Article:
Woman tasting red wine
Even if you’re exploring wine for the first time, we encourage you to develop the “mental habit” of tasting wine. Not that every sip of wine that enters your mouth has to be analyzed and commented on, but you will collect lots of data if you take a few minutes to objectively taste a wine…


Tasting (and Enjoying!) Wine

Even if you’re exploring wine for the first time, we encourage you to develop the “mental habit” of tasting wine. Not that every sip of wine that enters your mouth has to be analyzed and commented on, but you will collect lots of data if you take a few minutes to objectively taste a wine before deciding whether you subjectively enjoy it. At the very least, you will get used to the idea that you can taste a wine in a restaurant and confidently accept it, or reject it if you feel it is not right.

All wine books will tell you that there are separate stages to tasting wine—look at it, smell it, taste it. That is true, but you will find the whole exercise easier once you understand that there are connections from one step to the next.


We look at wine in the glass mostly to get an idea about the “strength” of the wine. A red or white wine that is relatively pale and translucent will probably be light in all of its characteristics—more delicate aroma, light flavor, an easy presence in the mouth. In contrast, a white wine that shows deeper gold hues or a red wine with deep purple, opaque notes will have a stronger, more assertive aroma and flavor and a tenacious, more powerful presence in the mouth. These are the essential differences between a light-bodied wine and a full-bodied one.


In smelling a wine, there are three main aspects to consider: intensity of smell, simplicity versus complexity, and types of smell. Lighter, more delicate aromas usually follow from the visual conclusion that the wine is pale, and will help you to conclude that the wine is light-bodied. A more assertive, more powerful aroma will lead you in the direction of a fuller-bodied wine.

You will also find that there is generally an association between lighter wines, such Riesling or Gamay, and a simpler, more one-dimensional aroma, where fruit is the primary noticeable smell. In contrast, fuller-bodied wines such as Chardonnay or Cabernet Sauvignon are often accompanied by more complex aromas, where fruit is complemented by wood and mineral, earthy smells.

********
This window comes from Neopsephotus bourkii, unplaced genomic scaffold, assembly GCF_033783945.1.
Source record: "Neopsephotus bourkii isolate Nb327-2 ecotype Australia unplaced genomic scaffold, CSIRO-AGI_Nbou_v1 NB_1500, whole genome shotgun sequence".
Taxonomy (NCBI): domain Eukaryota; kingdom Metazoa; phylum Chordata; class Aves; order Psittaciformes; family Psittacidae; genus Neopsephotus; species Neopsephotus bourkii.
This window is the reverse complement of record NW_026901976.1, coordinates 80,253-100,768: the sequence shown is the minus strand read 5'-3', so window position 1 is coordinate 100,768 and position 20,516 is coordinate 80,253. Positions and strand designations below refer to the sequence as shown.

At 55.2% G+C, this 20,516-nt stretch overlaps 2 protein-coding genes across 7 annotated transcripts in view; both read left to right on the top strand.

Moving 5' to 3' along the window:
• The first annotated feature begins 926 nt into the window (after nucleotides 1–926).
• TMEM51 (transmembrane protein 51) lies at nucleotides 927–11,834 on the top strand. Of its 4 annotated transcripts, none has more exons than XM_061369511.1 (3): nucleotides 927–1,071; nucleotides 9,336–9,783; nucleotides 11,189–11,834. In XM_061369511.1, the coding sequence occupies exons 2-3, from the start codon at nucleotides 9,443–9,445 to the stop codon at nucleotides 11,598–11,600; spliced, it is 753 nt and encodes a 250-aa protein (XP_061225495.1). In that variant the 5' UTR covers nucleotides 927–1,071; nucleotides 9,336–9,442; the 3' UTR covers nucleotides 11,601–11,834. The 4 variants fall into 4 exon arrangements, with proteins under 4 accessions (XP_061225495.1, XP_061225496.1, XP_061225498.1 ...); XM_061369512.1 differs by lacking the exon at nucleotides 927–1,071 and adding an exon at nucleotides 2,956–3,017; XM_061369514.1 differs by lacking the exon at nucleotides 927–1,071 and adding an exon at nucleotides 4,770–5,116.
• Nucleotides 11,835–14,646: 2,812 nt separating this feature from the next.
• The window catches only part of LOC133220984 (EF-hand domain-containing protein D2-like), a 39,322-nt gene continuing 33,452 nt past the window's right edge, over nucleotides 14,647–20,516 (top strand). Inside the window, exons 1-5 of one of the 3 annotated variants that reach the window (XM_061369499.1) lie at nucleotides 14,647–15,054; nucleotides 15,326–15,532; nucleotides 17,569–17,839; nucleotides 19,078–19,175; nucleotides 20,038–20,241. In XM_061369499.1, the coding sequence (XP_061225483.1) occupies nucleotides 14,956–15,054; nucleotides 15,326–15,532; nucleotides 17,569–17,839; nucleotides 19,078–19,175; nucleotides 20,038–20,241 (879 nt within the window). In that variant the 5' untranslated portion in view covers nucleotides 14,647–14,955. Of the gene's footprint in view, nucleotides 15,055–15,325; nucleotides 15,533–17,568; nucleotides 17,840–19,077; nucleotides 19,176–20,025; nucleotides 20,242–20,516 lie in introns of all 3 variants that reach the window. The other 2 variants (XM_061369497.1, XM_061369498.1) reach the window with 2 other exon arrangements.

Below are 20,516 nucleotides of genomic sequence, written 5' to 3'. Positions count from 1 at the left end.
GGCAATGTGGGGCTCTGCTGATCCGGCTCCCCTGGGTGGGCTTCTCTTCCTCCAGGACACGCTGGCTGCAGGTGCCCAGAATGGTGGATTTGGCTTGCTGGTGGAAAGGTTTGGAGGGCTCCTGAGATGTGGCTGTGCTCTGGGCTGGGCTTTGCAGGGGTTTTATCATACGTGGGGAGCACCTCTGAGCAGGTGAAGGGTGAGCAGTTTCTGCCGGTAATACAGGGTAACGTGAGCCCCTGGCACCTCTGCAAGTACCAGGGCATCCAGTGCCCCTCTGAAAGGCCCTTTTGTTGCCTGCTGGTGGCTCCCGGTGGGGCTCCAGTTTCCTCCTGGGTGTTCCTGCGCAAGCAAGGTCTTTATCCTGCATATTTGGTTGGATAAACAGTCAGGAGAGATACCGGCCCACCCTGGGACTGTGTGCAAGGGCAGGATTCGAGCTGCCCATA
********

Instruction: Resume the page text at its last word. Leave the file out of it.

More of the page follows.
There are thousands of aromas that you might find in wines, but don’t let that worry you. If you are new to this, the easiest way to proceed is to think of categories of smell, rather than specific smells. Is there a floral aroma? Or is it primarily fruit? Or are there vegetal or herbal notes? Those are great starting places, and from there you will find it is not hard to progress at your own speed to breaking those broad categories into smaller ones if you want to. Remember, you don’t have to. If you are the adventurous type, you might consider whether the floral aroma is light and fleeting or heady and perfumed—you can guess where those two different conclusions would lead you. Or you might distinguish between the smell of green, acidic fruits, such as limes, as compared to the rich ripeness of dark cherries and dark plums.

Most of all, aromas in wines should be pleasant; if you detect any unpleasantness when smelling a wine, do not hesitate to send it back in a restaurant or take it back to a wine store. The most objectionable of all smells in wine comes from wines that have been in contact with a tainted cork. Those wines are described as “corked” or “corky,” and they smell of a dank, damp basement or wet, rotting cardboard. Once you come across it, you will never forget it, and you should store that smell away in your memory for future reference and action.


Much of the action of looking at and smelling wine is about impressions, pleasant or otherwise. It is when you place the wine in your mouth that you can make physical conclusions about the taste of the wine. We encourage you to recognize that anybody can taste, since we all have taste buds, and it will help you to remember that taste is a narrow concept. The Western world has traditionally accepted four tastes—sweet, sour, bitter, and salty—and tasting wine becomes much easier when you realize that only three of these are present in wine to any appreciable degree (wine is not really salty).